Little Mars rover refuses to quit

View of NASA robot called Zoe, at the Atacama desert near Domeyko range, about 2300m high in the Antofagasta region on June 26, 2013. Zoe started its tests in view of a Mars mission in 2020. Photo: FRANCESCO DEGASPERI

Washington - All media attention may have focused on Curiosity ever since the 2.5-billion-dollar rover landed on Mars in August 2012, but its older and more modest cousin Opportunity continues to defy expectations.

Incredibly, the original stated mission length was 90 Martian days, but the little rover refuses to quit. On Monday, Opportunity celebrates the 10th anniversary of its launch to the Red Planet from Kennedy Space Centre at Cape Canaveral, Florida.

"I don't think there's anyone on this planet that would have imagined this rover lasting this long when we started 10 years ago," said John Callas, project manager of the NASA Opportunity mission.

"It is in incredibly good shape for its age."

The approximately 185-kilogram, six-wheeled rover was launched from Florida on July 8, 2003, and landed in the so-called Eagle Crater on Mars in January 2004.

Since the, Opportunity has traversed more than 36 kilometres on the Martian surface, searching for traces of water including sedimentary structures and mineral traces, to help scientists better understand the drastic climate change that occurred in Mars' past.

The rover completed its three-month primary mission in April 2004 before exploring nearby craters, ridges and dunes. Opportunity can take photographs, as well as chip away and drill into the planet's surface.

The last decade has not gone entirely without incident.

Opportunity got stuck in sand at one stage and could only be freed with the help of some complicated manoeuvres. Opportunity's sister rover, Spirit, ceased functioning in 2009 after suffering a similar fate.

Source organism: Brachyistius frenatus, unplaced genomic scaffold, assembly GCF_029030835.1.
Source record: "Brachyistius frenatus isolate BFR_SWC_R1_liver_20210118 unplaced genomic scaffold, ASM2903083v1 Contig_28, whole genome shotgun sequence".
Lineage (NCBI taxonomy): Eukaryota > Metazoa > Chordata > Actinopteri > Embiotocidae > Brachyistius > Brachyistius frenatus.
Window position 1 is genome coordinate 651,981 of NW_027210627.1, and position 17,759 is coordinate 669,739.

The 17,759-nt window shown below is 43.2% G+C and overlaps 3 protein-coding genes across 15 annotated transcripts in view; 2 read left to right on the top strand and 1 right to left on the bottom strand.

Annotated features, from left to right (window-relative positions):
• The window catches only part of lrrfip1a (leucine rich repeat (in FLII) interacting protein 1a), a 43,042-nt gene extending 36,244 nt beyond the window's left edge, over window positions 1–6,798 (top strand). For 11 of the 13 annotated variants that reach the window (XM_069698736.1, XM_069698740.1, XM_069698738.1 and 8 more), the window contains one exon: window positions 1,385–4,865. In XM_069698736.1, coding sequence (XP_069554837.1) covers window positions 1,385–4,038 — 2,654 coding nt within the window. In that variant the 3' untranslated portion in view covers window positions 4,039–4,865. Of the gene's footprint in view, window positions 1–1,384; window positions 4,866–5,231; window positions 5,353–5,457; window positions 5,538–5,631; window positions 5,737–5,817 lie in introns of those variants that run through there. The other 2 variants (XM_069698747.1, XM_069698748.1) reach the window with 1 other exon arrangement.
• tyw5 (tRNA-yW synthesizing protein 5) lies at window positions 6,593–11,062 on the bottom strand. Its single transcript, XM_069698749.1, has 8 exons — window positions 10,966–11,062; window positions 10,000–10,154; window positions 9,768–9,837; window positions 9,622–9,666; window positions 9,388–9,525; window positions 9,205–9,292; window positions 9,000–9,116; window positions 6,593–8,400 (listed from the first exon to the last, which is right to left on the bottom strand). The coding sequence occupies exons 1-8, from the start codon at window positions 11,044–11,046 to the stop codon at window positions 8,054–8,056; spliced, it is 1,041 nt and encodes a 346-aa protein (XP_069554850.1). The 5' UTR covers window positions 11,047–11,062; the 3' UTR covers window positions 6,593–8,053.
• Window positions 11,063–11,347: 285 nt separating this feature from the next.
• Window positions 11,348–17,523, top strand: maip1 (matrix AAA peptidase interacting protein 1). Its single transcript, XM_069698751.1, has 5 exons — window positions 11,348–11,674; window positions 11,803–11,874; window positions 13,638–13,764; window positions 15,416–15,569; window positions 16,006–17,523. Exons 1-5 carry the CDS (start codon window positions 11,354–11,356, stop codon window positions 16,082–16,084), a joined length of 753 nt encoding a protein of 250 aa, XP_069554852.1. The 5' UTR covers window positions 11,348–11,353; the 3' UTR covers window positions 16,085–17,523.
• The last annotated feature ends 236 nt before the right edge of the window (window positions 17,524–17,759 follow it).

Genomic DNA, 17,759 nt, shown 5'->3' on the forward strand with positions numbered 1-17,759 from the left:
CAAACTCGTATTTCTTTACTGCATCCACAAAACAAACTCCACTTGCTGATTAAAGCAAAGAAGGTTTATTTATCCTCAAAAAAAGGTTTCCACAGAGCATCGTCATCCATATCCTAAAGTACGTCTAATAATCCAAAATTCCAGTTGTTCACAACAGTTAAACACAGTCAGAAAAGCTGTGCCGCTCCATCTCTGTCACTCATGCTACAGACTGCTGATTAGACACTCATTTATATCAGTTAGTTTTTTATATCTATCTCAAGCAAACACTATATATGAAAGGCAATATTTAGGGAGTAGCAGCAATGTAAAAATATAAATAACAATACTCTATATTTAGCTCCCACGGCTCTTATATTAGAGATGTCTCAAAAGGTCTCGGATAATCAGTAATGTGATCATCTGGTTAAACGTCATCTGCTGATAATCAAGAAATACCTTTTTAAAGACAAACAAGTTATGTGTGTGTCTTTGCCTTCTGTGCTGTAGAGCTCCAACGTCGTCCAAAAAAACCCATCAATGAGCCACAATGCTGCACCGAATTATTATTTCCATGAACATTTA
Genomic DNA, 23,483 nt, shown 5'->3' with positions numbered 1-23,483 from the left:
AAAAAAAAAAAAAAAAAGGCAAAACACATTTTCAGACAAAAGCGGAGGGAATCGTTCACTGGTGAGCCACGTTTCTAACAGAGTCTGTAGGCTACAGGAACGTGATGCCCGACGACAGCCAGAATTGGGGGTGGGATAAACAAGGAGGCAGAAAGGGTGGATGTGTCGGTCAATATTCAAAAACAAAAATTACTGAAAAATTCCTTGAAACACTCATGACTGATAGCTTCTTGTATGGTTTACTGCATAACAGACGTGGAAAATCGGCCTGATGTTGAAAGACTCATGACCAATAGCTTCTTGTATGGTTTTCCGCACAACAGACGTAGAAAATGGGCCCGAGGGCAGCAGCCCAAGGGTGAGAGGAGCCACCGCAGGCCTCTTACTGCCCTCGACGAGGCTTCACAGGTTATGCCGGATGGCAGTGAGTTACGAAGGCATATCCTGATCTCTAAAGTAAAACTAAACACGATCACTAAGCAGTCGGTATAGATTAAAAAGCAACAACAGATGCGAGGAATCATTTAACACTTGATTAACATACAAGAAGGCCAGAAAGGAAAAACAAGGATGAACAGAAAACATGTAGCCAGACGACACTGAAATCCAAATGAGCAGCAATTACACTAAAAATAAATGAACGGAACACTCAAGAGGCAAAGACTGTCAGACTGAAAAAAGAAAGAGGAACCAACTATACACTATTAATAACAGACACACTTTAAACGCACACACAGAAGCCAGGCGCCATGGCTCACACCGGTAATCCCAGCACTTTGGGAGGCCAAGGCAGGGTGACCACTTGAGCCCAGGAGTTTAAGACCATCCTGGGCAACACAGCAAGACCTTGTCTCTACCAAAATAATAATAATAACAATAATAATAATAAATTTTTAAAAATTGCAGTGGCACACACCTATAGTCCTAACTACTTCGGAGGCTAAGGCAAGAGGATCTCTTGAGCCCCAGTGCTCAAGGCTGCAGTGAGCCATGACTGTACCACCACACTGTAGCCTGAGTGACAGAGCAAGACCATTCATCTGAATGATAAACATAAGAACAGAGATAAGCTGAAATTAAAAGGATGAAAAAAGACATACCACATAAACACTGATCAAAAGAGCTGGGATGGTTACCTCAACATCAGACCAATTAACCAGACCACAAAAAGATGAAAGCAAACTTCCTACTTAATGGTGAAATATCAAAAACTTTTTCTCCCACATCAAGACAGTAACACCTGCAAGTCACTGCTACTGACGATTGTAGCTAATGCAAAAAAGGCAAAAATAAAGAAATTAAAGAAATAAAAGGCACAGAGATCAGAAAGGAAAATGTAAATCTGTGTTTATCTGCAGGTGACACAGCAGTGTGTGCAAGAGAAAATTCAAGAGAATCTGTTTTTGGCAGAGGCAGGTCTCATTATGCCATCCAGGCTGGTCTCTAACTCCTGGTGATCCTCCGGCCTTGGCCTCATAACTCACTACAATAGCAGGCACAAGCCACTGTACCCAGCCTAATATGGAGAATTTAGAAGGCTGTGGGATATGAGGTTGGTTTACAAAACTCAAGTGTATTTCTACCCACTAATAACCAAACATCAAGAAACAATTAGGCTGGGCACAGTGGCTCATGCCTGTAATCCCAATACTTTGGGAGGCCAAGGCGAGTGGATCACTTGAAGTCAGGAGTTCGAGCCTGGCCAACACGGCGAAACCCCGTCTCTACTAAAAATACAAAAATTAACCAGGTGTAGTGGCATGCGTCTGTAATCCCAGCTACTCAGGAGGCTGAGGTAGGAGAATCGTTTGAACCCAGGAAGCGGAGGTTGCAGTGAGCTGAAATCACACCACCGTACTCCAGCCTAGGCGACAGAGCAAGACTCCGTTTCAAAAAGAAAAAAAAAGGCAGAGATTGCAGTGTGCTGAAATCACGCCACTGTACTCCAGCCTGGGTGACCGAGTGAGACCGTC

A sand storm damaged Opportunity's solar panels, meaning the battery no longer fully charges, while NASA scientists now drive the rover in reverse because one its the wheels no longer rotates perfectly. The rover's robotic arm has only reduced functionality.

To help it survive its landing, Opportunity was stripped down to its essential equipment, with just one processor and a single power supply -if anything happens to either the explorer will cease to function.

"The processor is slowly beginning to show signs of wear because of so much use," Callas said.

The newer, more modern and technically capable Curiosity is obviously the future of Mars exploration, as evidenced by the numerous discoveries it has already made that have astounded scientists.

Yet the plan remains for Opportunity to continue rolling for as long as possible. At the moment, the rover is moving along the edge of the Endeavour Crater, where it will shelter from the Martian winter and recharge its batteries.

Callas is not yet sure what happens after that: "Every extra day is a bonus."


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